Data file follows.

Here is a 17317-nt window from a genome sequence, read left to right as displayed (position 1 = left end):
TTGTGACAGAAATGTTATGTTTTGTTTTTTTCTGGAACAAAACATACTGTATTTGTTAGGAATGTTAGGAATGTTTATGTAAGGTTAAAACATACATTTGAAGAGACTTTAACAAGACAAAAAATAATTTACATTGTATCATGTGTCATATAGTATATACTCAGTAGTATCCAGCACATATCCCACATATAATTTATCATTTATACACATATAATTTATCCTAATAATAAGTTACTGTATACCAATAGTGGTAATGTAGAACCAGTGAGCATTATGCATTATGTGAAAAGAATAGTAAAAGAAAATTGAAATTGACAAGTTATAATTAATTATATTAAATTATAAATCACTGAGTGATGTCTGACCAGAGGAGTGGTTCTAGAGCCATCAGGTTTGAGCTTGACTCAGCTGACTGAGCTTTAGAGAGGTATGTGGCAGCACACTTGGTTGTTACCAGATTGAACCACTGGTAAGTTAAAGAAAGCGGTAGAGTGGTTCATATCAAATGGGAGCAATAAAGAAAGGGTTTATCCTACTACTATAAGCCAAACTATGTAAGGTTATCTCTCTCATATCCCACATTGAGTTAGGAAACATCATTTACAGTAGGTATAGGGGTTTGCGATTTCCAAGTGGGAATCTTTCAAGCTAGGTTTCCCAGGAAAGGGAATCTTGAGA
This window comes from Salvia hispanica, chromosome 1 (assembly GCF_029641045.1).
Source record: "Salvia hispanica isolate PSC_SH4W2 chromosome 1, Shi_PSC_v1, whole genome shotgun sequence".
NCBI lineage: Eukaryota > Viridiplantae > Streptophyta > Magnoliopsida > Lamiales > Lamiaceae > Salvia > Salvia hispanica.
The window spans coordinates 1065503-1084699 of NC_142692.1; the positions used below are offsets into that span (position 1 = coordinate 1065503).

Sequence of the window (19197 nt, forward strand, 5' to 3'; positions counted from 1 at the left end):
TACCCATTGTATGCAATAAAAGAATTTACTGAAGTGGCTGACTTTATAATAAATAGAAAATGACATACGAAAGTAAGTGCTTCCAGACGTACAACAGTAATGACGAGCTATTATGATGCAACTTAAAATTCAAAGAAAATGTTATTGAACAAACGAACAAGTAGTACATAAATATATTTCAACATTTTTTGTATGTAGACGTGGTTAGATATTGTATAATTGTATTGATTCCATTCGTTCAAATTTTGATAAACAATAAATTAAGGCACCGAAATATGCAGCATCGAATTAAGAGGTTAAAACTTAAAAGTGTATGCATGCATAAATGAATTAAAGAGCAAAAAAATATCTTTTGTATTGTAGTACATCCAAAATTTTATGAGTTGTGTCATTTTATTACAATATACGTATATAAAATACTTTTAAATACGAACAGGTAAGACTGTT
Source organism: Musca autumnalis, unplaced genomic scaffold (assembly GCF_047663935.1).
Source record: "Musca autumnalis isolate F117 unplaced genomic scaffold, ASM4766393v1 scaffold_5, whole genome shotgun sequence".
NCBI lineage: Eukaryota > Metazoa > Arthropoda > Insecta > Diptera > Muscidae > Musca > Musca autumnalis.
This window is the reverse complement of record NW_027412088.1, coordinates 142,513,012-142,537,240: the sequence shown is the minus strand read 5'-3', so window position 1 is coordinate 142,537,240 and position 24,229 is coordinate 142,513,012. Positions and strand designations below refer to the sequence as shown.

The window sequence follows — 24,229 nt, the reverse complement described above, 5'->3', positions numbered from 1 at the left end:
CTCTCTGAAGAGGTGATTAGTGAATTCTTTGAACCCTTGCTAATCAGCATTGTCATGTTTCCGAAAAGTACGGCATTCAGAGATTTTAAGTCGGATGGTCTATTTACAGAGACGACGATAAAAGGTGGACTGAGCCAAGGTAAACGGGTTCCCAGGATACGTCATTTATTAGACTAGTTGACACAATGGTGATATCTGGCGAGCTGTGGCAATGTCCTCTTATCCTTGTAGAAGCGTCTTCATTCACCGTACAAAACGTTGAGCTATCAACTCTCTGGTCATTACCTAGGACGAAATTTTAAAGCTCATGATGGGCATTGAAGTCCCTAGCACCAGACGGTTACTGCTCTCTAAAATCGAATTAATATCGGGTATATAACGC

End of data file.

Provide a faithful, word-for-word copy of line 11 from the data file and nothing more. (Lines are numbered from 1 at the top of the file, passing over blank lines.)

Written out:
NCBI lineage: Eukaryota > Metazoa > Arthropoda > Insecta > Diptera > Muscidae > Musca > Musca autumnalis.